Kumar added: “The ground conditions along the alignment have thrown up surprises. For example, we encountered soil and boulder areas along the alignment that were unexpected – this feature was not brought out in the preliminary investigations. Floating boulders of up to 2m continued along the tunnel alignment, and we have faced hard granitic rock/soil mixed face conditions. All three TBMs engaged for the project, and which were designed according to the preliminary geological data made available to us, have encountered a tough geology.

“Coastal has made its name in the tunnelling business and is involved in the execution of tunnels across a range of geological and geographical profiles, but this is the first use of EPBMs in Bangalore. TunnelTalk readers should be aware that TBM performance increases with time as the operational team gain experience. We believe that we have learned very important lessons on the Bangalore Metro north–south drives that will help us in reducing delivery time for future underground works of Phase II of the Bangalore Metro.”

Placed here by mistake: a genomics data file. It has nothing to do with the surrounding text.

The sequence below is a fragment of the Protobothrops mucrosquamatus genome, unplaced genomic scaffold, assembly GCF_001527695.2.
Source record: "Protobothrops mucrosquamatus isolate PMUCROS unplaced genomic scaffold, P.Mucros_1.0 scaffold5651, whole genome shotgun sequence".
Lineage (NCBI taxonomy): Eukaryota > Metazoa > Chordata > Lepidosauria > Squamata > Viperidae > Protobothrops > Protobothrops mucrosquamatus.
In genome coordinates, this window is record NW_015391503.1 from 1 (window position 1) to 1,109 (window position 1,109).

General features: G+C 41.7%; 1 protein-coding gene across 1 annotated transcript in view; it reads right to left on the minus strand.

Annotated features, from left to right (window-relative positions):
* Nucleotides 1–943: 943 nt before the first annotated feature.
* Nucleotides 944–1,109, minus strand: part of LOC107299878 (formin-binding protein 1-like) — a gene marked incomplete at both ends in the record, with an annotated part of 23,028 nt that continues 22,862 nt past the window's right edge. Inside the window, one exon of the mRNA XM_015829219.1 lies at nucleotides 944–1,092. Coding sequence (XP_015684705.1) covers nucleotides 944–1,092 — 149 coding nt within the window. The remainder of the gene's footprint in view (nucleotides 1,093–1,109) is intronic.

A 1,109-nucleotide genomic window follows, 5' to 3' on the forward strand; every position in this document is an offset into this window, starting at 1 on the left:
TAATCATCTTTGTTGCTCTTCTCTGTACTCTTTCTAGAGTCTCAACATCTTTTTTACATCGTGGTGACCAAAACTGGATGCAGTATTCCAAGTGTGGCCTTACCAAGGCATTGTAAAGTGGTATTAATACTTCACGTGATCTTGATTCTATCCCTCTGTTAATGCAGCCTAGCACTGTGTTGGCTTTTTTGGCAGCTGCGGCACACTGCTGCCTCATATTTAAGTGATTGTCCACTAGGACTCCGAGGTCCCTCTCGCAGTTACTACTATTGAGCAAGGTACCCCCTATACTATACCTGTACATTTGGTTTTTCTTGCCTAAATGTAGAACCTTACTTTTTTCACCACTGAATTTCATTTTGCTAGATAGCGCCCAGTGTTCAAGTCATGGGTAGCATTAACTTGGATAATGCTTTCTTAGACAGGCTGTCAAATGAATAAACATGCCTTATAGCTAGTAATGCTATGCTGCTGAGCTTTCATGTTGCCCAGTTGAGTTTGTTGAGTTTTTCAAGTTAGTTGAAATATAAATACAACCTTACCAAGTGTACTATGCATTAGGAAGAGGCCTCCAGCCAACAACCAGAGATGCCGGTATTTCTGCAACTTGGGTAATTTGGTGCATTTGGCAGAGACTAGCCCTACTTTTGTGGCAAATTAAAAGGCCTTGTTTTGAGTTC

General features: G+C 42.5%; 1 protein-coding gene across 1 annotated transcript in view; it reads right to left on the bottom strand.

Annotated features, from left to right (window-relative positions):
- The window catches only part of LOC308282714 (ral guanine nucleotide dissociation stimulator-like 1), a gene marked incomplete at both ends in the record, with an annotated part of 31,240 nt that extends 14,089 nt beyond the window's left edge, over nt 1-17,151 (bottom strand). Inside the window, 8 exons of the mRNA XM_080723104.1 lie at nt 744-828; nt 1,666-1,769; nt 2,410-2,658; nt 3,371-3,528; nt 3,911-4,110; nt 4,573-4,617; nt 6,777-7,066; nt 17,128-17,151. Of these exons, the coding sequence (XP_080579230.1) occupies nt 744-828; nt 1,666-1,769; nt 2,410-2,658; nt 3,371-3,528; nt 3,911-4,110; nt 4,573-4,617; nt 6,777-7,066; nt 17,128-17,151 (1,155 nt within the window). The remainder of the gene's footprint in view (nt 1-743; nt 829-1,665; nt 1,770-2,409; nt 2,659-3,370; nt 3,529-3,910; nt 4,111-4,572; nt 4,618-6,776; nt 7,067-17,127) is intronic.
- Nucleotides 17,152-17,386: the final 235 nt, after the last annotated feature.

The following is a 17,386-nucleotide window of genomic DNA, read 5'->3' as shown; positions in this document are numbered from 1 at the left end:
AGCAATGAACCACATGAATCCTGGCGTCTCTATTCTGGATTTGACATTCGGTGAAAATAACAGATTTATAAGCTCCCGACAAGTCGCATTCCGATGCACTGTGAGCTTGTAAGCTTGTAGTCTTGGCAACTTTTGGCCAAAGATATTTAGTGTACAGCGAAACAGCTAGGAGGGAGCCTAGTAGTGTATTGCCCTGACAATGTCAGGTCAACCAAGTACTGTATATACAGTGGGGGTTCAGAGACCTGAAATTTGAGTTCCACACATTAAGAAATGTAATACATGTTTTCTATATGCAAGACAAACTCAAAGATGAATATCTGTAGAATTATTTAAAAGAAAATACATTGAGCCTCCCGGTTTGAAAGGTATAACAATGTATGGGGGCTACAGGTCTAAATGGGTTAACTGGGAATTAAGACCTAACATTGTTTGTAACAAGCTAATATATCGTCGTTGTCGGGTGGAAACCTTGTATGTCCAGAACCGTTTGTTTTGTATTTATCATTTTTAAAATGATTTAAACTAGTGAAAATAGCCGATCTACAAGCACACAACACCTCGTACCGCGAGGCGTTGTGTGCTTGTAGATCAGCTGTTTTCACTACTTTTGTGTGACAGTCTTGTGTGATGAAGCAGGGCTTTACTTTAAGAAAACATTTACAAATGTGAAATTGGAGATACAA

UG2 east–west tunnel contract

Excavation of the UG2 east–west running tunnels by the CEC/Soma JV began in March 2010 and was completed in March 2014, inside a revised schedule of December 2014 that was granted as a result of a number of factors including delayed access to site.

A separate contract for excavation and construction of the interchange station at Majestic was awarded to the GYT/Coastal JV, with work now entering the final phases ahead of fit out.

Phase II’s Red Line (Reach 6) includes 14.2km of twin bored tunnels
Phase II’s Red Line (Reach 6) includes 14.2km of twin bored tunnels

Phase 2, 2A and 3